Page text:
Arthen strained through his memory. These women had to be the local chapter of the Gray Ladies, the three holy priestesses For the Protectors. But these women were nowhere near as beautiful as the Gray Ladies Arthen had met in the past. They were strung out and wild-eyed with toothless smiles. On their faces was black eye coloring that ran down in tears on their cheeks. Their eyes were not red but clear white without a speck of vein on them. And upon closer look Arthen could tell the color in their hair was cleansed to white from an unreasonable amount of ritualistic Washings.

But despite their appearances, they were still women of Enoch, models of the Eves, and Arthen had to respect their grace. And if they really were true Gray Ladies, they would help Arthen in his time of need if he asked for it.

“Please My Sisters. I’m in need. I have not eaten in–I don’t know how long and I can’t carry on. Please! Do you have anything I can eat to survive?”

Then the three of them did something that disturbed Arthen. They cackled.

“Our Brother!” they all said in unison.

“You’re tired and broken.”

“In pleas you’ve spoken.”

“But your manhood has yet–”

“To be awoken!” they all finished together.

Arthen looked at them. “I don’t understand,” he said weakly.

They all laughed again.

“Our Brother, you peasant.”

“We have no food for you.”

“But our company is yours, and our bodies are too.”

“No, no, no!” Arthen said immediately. “No I don’t want–I was just hoping for you charity in sustenance! I have no desire–”

And they laughed once again.

“This one is fresh.”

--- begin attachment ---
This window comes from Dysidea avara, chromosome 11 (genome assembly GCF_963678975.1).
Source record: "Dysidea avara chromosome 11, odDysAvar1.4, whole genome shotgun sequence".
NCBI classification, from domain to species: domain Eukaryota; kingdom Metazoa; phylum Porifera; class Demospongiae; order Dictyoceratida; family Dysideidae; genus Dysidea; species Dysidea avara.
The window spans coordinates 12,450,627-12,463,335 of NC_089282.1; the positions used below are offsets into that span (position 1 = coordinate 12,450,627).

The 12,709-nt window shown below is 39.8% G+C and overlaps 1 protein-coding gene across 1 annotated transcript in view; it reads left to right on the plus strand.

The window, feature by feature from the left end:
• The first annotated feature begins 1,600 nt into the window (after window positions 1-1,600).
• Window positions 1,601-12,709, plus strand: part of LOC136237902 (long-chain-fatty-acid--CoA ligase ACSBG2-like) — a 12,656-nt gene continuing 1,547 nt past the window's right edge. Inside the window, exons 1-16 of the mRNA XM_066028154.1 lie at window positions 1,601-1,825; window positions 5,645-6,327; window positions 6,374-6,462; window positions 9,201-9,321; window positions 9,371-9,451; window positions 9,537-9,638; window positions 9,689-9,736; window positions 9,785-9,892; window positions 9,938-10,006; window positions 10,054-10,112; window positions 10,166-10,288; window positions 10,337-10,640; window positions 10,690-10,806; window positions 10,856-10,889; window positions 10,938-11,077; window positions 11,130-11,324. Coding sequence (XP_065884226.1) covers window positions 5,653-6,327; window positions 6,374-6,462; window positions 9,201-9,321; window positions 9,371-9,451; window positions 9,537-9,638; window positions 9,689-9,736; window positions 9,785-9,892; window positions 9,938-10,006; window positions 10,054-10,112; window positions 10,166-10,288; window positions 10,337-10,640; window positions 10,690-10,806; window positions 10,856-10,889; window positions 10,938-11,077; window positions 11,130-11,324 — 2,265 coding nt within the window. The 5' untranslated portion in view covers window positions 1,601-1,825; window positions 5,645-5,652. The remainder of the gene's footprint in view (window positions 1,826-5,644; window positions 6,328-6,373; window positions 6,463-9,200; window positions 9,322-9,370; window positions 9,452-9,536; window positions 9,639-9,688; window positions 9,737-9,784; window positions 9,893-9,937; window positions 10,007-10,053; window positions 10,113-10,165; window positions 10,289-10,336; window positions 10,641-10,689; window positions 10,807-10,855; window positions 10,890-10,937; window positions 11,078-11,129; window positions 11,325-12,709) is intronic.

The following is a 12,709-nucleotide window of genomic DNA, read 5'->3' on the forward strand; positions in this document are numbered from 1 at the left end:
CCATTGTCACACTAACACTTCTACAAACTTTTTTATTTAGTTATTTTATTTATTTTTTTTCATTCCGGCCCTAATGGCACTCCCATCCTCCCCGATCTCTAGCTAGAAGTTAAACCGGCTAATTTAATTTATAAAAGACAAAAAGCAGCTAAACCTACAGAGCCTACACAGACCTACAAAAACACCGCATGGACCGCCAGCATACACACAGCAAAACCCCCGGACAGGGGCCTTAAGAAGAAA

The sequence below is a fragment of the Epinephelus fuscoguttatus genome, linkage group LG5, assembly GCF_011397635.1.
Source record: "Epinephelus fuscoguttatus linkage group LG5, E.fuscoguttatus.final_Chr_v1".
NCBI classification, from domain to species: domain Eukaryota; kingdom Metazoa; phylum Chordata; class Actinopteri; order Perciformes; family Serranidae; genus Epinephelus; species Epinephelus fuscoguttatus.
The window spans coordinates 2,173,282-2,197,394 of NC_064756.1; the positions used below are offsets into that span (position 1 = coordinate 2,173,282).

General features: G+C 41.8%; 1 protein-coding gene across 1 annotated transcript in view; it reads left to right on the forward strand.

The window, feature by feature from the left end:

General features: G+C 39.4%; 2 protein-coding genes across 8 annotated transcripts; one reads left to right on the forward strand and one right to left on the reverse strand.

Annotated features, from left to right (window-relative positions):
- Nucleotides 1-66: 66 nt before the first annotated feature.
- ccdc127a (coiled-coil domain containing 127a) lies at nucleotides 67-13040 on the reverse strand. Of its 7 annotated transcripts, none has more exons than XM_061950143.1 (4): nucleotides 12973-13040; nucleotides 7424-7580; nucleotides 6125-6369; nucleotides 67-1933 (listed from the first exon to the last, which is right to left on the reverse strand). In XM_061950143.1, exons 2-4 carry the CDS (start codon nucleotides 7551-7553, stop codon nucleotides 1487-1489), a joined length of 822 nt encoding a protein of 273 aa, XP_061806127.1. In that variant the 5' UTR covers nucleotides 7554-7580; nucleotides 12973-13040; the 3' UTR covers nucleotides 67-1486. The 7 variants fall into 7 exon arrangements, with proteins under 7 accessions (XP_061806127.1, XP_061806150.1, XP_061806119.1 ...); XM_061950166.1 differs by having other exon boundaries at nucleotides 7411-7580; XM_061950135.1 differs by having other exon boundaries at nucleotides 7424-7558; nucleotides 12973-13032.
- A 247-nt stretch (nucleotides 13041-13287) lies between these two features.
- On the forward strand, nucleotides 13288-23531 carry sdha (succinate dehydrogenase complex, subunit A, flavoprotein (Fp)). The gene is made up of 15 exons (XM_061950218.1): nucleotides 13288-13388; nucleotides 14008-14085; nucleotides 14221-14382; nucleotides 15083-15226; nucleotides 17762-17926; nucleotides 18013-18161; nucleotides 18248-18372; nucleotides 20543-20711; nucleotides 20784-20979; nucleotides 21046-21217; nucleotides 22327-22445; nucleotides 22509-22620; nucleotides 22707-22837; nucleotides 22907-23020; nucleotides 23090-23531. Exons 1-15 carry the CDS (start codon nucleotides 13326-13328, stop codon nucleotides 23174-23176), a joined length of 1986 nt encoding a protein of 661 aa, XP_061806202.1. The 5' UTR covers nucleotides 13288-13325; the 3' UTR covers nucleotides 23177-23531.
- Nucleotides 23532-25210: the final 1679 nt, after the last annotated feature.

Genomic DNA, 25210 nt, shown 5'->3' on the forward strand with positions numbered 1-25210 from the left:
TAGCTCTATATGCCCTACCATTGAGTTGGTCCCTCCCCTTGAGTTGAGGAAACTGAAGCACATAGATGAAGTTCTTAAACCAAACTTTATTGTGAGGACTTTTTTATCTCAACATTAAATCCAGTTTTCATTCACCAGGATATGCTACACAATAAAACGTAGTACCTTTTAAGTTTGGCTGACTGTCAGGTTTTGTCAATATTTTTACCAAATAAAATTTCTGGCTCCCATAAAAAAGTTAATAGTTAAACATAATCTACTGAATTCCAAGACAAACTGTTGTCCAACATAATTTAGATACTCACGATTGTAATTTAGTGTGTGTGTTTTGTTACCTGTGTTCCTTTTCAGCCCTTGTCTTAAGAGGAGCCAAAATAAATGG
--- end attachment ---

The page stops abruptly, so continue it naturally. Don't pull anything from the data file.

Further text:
“And innocent too.”

“But we’ll quell your pains, and please your senses too.”

Suddenly one of the Sisters smacked the last singer across the side of her face causing the afflicted woman to fall in the mud with claw marks of red on her face.

“You can’t rhyme the same word with itself, you twat!” 

“What does it matter?” came in the third Sister. “The words are the allure, not the actual rhyme!” Their voices had become uncharacteristically harsh and deep.

“Of course it’s the rhyme!” said the assailant Sister.

“I’ve had it with your rhyme-mongering, you bottom-feeder!”

The assailant Sister cackled a final time before her hurt Sister jumped on top of her and pulled her down by her hair. The third Sister started to punch the assailant Sister as they all scuffled in the mud, screaming high-pitched squeals. Arthen picked himself up and ran down the street cautiously to a new awning to sleep under.

Another day passed with no food. He made a small camp for himself in another dilapidated roof after a couple of the other homeless fellows scared Arthen away for staying in their shelter. His entire body ached and felt like crumpled paper. Even though his right arm seemed to be doing fine and caused no more pain, his roaring hunger grounded him. He lay in whatever dry patch of dirt he could find with the dirty blanket wrapped around as much of his body as it could cover. The lack of hair all over his body made him have to endure and even more bitter cold. He looked for scraps in whatever trash receptacle he could find, but it seemed that there was not any uneaten food. There was a small pumpkin farmer whose patch was soon ripening, so Arthen asked if the farmer would be kind enough to donate his smallest pumpkin to Arthen to eat. The farmer said all of his pumpkins had already been sold to the town to give one out to everyone and no outsiders could come in and take any. On his way out from the farm back to the town, Arthen thought about taking one of the pumpkins laying there. But he knew Enoch wouldn’t approve of it. He grabbed onto the pendant around his neck for strength. Surely his mother wouldn’t think too kindly of it either. 

He looked down at his mother’s pendant lying in the palm of his hand. The intricate carvings in the smooth shiny wood made the whole thing look like a swirling droplet of water resting on his skin, holding its shape and tension. This pendant was the one thing he took with him when he was ten, and it was the only thing he took with him again after Drywood fell. It was the one thing that had remained a constant with him throughout his life, in each stage.

Don’t give in, he thought to himself.